According to the New York Times national editor who helped put together today’s piece about Michael Brown’s final weeks, there was some missing context in the outrage that has surrounded the line that calls the slain teenager “no angel.” As Alison Mitchell noted in a conversation with the Washington Post’s Erik Wemple, the words were a call back to the story’s lead, which mentioned Brown sighting an angel in storm clouds passing above his head.
Below is the passage that has drawn sharp criticism Monday:
Michael Brown, 18, due to be buried on Monday, was no angel, with public records and interviews with friends and family revealing both problems and promise in his young life. Shortly before his encounter with Officer Wilson, the police say he was caught on a security camera stealing a box of cigars, pushing the clerk of a convenience store into a display case. He lived in a community that had rough patches, and he dabbled in drugs and alcohol. He had taken to rapping in recent months, producing lyrics that were by turns contemplative and vulgar. He got into at least one scuffle with a neighbor.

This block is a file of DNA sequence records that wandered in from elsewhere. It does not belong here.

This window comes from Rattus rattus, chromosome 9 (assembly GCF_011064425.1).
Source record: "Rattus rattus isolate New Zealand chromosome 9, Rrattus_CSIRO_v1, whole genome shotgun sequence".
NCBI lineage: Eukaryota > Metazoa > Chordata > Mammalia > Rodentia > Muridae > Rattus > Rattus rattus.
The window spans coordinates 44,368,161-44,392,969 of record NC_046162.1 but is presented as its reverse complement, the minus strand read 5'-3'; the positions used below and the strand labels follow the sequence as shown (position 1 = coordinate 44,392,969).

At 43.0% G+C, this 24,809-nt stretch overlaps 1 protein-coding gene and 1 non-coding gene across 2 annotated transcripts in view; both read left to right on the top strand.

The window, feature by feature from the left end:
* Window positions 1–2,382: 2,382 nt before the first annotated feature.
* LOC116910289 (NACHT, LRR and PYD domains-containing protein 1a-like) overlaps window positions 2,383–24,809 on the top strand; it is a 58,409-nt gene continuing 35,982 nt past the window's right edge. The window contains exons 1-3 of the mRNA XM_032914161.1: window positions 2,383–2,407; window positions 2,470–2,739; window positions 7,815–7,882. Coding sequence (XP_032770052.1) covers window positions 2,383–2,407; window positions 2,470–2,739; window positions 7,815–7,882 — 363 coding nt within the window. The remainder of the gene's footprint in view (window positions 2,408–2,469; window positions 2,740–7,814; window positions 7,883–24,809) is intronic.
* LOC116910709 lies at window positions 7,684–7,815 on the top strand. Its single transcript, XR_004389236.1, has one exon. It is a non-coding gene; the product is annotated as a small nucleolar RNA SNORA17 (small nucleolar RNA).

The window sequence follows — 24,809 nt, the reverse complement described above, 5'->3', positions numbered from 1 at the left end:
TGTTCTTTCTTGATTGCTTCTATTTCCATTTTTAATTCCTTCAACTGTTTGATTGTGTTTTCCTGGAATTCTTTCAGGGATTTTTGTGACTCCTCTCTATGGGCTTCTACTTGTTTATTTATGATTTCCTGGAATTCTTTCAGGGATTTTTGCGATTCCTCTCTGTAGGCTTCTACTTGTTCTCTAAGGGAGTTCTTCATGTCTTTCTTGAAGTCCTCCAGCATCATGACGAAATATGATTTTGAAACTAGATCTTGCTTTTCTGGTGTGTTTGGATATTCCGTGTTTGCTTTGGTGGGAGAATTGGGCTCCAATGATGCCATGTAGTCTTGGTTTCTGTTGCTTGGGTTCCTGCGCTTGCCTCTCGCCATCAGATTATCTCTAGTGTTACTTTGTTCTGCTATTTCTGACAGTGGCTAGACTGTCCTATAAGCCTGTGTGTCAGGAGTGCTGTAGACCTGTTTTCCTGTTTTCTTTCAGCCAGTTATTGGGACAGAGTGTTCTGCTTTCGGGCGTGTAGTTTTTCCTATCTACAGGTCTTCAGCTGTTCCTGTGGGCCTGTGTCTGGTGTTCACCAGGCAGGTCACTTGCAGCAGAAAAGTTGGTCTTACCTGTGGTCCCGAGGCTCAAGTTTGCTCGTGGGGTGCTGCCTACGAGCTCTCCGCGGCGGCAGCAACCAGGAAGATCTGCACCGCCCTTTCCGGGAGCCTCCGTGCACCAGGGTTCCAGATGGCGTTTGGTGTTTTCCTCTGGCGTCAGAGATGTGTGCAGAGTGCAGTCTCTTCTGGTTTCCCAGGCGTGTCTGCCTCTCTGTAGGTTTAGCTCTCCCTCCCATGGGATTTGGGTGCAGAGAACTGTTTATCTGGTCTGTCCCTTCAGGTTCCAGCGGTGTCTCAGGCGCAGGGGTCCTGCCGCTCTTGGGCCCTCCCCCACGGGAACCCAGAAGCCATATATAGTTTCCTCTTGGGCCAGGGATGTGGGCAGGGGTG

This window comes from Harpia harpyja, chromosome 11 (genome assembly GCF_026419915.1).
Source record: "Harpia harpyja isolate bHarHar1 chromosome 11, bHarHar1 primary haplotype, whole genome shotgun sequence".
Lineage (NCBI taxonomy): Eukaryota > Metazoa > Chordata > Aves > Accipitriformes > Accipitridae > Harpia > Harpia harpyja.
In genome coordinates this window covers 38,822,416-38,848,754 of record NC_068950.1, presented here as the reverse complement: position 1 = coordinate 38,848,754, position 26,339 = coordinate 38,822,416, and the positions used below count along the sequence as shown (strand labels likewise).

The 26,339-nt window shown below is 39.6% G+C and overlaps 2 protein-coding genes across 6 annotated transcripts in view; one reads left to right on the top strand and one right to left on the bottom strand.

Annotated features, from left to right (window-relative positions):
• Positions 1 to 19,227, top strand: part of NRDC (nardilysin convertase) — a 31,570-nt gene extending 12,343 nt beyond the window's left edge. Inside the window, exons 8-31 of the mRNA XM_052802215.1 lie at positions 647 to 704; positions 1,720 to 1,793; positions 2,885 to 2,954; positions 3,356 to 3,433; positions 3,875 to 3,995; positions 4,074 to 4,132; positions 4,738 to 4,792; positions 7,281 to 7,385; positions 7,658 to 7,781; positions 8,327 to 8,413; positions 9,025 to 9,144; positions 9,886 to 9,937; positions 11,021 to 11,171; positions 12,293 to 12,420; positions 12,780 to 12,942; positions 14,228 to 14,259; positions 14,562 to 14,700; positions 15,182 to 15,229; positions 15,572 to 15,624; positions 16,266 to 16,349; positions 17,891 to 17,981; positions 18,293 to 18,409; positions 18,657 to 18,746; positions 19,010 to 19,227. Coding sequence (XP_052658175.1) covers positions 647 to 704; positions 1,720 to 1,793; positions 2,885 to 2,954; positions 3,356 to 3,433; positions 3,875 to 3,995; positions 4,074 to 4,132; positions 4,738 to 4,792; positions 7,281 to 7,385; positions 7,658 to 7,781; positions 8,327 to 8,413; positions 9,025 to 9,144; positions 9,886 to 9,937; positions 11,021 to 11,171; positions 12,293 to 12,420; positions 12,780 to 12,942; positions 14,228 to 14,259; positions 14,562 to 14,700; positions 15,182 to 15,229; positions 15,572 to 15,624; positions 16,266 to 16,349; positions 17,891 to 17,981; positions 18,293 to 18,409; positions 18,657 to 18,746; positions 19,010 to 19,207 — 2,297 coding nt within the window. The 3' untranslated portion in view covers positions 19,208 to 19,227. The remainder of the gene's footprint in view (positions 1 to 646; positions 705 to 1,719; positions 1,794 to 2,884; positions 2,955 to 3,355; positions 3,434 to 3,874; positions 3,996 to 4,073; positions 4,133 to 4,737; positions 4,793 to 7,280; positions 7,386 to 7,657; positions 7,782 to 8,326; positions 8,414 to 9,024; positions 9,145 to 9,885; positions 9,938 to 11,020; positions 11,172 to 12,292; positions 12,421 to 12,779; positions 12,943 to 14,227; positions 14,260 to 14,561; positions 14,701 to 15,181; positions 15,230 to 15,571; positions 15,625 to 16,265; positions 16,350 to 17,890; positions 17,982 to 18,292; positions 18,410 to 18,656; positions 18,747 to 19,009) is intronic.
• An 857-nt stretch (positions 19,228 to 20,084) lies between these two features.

And here is the lead that appeared at the top of the page:
It was 1 a.m. and Michael Brown Jr. called his father, his voice trembling. He had seen something overpowering. In the thick gray clouds that lingered from a passing storm this past June, he made out an angel. And he saw Satan chasing the angel and the angel running into the face of God. Mr. Brown was a prankster, so his father and stepmother chuckled at first.
“It comes out of the opening scene,” Mitchell told Wemple. “I think, actually, we have a nuanced story about the young man and if it had been a white young man in the same exact situation, if that’s where our reporting took us, we would have written it in the same way.” Echoing the piece’s headline, she added, “The story … talks about both problems and promise.”
[Photo via NBC News]
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